After Henry graduated in in 1946, Moholy-Nagy offered her a teaching job there, the first woman to receive this honor. But she turned it down to support her husband’s career, and instead moved to Arkansas so he could research malaria. By the mid-60s she would be divorced.

Henry and her family moved back to Northern California before the end the 1940s, and she began taking on commercial work, especially murals and mosaics. She returned to Hewlett-Packard headquarters in Palo Alto in the late 1950s and early 60s not as a draftswoman but as an artist. Her exterior mosaic mural there is one of her most celebrated works, offering swoops and curves of classical Modernism in strong primary colors, interspersed with patterns of definite but undefined mathematical replication. It has the freehand, intuitive optimism of Corbusier’s Golden Ratio diagrams combined with the geometric precision of the scientific instruments Hewlett-Packard produced. Inside, another mural presents abstracted parabolic curves, sine waves, and electrical circuit schematics. In an HP newsletter from 1957 (called “Watt’s Current”), Henry is said to be “especially enthusiastic concerning all the sine waves and tube systems she involved in her work.”

Around the time of her divorce in 1966 at age 53, Henry began showing her work more at museums and galleries. As the horizon of creative freedom opened up to her later in life, she began to focus more and more on Op-Art; artworks that manipulate the eye into seeing illusions of movement, depth, and the “vital forces” she’d been tracking since her time at the Institute of Design. These oscillating shapes and kinetic patterns Henry developed are some of her most powerful works, and they seem intensely influenced by the technologies she was drawing during her first stint at Hewlett-Packard. As Hewlett-Packard’s machines twitched, spun, and flashed on their way toward a better, more enlightened future, so did her art. One painting from 1985, Passiflora Red, coaxes volume and dimensionality from a series of nested red triangles lustily tipped up on edge. In another piece from 1985 called Chateau de Courances, outlines of a fractal web pattern in one corner of the painting squirm and creep next to the orthogonal lines that are their animating counterpoint.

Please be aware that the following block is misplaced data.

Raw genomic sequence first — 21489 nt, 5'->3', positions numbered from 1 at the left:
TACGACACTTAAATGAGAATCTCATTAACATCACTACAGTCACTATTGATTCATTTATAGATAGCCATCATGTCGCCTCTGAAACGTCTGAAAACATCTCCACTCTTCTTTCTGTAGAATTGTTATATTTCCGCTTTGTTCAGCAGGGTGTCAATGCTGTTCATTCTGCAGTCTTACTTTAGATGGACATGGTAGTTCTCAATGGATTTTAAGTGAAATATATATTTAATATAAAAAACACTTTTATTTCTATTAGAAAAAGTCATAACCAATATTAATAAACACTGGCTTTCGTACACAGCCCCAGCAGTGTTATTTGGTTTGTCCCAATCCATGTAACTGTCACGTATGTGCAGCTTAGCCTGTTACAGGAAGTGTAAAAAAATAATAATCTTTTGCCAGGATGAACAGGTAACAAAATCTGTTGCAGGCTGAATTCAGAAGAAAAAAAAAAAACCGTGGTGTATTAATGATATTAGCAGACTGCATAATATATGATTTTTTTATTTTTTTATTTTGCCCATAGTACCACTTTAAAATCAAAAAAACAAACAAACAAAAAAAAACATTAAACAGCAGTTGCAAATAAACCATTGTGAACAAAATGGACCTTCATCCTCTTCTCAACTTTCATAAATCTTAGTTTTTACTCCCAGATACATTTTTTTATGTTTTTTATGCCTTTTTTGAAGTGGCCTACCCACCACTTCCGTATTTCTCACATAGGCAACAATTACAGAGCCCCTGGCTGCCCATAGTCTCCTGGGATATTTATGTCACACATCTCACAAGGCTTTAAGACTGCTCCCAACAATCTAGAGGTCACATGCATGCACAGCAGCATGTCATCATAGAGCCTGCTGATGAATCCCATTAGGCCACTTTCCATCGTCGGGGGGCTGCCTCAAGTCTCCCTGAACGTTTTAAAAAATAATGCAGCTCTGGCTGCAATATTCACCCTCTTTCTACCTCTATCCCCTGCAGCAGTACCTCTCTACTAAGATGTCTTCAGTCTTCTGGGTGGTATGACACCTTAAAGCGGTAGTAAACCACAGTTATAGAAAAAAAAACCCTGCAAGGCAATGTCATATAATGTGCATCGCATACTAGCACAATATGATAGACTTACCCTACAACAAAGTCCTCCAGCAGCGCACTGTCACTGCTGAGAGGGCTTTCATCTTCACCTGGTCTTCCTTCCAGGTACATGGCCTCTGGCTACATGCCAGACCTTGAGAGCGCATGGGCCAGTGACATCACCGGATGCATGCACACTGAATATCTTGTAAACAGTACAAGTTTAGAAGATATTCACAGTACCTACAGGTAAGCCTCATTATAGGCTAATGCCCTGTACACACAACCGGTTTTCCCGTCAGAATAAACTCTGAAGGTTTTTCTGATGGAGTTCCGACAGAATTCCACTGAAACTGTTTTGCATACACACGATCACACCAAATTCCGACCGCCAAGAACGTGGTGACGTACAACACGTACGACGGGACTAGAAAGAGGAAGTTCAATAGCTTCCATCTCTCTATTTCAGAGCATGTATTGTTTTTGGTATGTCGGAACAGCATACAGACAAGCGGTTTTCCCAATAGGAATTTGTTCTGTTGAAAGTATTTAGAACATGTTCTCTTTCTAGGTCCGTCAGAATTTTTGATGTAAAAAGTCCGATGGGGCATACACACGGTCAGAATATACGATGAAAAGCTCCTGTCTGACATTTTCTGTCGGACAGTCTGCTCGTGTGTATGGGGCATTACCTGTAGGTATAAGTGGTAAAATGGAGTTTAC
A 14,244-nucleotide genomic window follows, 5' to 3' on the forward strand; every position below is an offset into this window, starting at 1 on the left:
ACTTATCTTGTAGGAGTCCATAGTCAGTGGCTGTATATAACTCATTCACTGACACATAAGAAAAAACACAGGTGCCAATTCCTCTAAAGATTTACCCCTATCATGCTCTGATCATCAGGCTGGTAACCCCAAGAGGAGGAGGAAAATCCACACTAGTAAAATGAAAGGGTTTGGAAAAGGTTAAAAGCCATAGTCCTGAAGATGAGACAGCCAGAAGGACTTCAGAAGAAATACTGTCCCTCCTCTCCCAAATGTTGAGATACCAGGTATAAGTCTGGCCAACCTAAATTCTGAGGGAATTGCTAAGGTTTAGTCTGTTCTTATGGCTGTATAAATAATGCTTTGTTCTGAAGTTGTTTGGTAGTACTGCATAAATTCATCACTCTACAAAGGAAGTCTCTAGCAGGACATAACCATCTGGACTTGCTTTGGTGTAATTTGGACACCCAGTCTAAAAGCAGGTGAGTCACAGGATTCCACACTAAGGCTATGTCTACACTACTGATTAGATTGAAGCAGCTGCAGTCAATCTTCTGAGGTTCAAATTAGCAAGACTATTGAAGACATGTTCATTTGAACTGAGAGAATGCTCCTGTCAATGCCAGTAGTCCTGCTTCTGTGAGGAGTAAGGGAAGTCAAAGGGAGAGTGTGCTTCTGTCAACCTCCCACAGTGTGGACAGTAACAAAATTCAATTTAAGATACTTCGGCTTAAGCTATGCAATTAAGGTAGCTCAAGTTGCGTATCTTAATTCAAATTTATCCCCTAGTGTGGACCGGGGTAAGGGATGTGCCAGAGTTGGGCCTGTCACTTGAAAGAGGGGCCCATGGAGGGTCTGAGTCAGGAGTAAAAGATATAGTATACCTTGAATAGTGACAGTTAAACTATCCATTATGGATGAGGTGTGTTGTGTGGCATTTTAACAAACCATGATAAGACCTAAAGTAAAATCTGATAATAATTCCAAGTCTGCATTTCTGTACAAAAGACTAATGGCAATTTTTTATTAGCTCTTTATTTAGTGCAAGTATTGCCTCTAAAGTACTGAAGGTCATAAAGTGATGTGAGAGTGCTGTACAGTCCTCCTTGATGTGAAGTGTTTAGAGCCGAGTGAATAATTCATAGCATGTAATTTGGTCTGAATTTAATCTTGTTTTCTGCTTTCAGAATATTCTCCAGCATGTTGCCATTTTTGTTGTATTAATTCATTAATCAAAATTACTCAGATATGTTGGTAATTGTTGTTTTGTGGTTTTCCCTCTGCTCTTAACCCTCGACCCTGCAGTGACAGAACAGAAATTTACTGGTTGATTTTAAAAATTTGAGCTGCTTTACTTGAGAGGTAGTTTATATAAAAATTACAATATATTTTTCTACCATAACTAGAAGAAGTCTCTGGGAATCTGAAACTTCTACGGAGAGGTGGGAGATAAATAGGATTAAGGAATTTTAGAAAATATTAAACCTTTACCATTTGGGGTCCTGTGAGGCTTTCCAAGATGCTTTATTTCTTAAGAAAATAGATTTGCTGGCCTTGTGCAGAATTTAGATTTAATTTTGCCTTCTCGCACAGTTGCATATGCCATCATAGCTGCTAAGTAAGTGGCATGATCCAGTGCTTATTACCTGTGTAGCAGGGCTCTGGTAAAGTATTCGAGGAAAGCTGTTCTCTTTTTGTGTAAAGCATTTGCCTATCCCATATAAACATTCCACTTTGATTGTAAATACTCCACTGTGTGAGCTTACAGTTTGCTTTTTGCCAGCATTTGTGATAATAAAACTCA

In the 1980s, Henry settled in Whidbey Island in Washington State, and there she became a pillar of the Pacific Northwest art scene. One particularly noteworthy work from her late-period career was a mural for the Bellevue Museum of Art. It’s a corridor where Piet Mondrian meets Haight-Asbury; collision of neon geometry that disguises and disorients walls, doors, and the ground plane itself.

Henry’s archive reveals that she could draw exactingly detailed architectural sections and could tip landscape drawings into evocative abstraction with grace. Darms says she was attracted to this eclectic oeuvre because Henry was an artist that “comes to devoting herself fully to her practice later in life.” The delay in development of Henry’s own idiosyncratic artistic voice by the material necessities of commercial work and the gendered domestic responsibilities of mid-20th-century America is perhaps the most defining characteristic of her trajectory as an artist, but it also poses a very large “What If?”

“How did these mural and mosaic [projects] then inform her later practice?” says Darms. “[These] might not have happened if she’d gone straight into the less commercial [work], where she could really explore her own desires more than her clients’. If she would have been born later, she would have had more time to devote herself as a young person to her practice.”

Henry’s wide eclecticism was at least in part driven by the fact that her most productive years were spent hewing to the whims of the corporate commercial art world and limited in exploration by domestic responsibility. It’s testament to her Institute of Design training and its medium-agnostic approach that she generated works dynamic and vigorous enough to make commercial utility and long-sought freeform creative pursuit shine equally as brightly.